Reed Smith News Flashes

While every international arbitration involves significant issues for the parties to it, not every international arbitration involves large enough monetary claims to justify the time and expense of a fully blown arbitration process.

With international arbitration being the dispute resolution mechanism of choice for international contracts, with the added benefit of avoiding litigation before local courts, it is only right that the arbitration process has evolved in recent years to create rules for expedited arbitration procedures.

In a recent episode of our Arbitral Insights podcast series, Gautam Bhattacharyya and Victoria Spilkin discussed the International Chamber of Commerce’s (ICC’s) expedited arbitration procedure rules. In brief, the ICC’s rules provide for a streamlined and speedier arbitration process before a sole arbitrator in cases involving claims of no more than US$2 million. This can be a very effective way to efficiently resolve disputes through an award within a few months (often about six months). Other arbitral institutions have also adopted expedited arbitration procedures to meet the demand of international arbitration consumers.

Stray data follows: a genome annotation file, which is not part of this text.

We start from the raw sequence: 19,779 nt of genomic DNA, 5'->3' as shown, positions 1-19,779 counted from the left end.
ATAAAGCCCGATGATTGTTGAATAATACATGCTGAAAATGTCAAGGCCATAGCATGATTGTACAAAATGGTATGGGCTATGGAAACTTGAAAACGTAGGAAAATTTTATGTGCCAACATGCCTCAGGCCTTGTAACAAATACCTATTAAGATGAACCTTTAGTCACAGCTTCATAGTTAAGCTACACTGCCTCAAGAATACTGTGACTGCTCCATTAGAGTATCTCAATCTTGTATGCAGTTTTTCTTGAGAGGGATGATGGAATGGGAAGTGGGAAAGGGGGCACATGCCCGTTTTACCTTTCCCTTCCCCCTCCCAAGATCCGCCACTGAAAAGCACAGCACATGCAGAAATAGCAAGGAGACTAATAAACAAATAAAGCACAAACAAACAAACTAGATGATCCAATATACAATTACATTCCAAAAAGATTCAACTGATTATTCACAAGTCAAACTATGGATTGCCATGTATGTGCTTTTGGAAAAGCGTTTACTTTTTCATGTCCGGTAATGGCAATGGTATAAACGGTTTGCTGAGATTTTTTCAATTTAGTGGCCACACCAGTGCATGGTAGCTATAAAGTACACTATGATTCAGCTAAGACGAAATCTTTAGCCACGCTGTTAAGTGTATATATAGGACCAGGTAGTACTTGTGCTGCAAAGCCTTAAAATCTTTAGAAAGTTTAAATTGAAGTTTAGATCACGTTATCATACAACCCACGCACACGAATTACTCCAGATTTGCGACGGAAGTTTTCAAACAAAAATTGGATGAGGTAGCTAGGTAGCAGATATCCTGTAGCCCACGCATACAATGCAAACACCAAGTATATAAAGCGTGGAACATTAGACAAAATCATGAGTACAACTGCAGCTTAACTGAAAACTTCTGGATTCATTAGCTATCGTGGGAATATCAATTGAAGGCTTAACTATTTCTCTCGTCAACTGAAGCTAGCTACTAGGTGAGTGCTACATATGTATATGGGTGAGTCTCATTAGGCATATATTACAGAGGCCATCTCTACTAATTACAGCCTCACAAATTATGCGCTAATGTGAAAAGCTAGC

The United Nations Commission on International Trade Law (UNCITRAL), though not an arbitral institution, comprises a well-respected and well-used body of international arbitration rules. UNCITRAL adopted its own expedited arbitration provisions in July 2021, and these rules came into force last month. The rules will be a further useful tool for parties to consider using. The gist of the UNCITRAL expedited arbitration rules is similar to that of the other expedited arbitration rules in operation, although unlike, say, the ICC’s expedited rules, there is no monetary limit of claims limiting when UNCITRAL’s expedited rules may be agreed to by the parties.

In line with other expedited rules, UNCITRAL’s expedited rules give the sole arbitrator the flexibility, in consultation with the parties, to adapt the procedural timetable with a view to rendering an award within six months of the arbitrator’s appointment (and within nine months at latest), and this can include truncating the documentary disclosure process and, where appropriate, dispensing with the need for an oral hearing.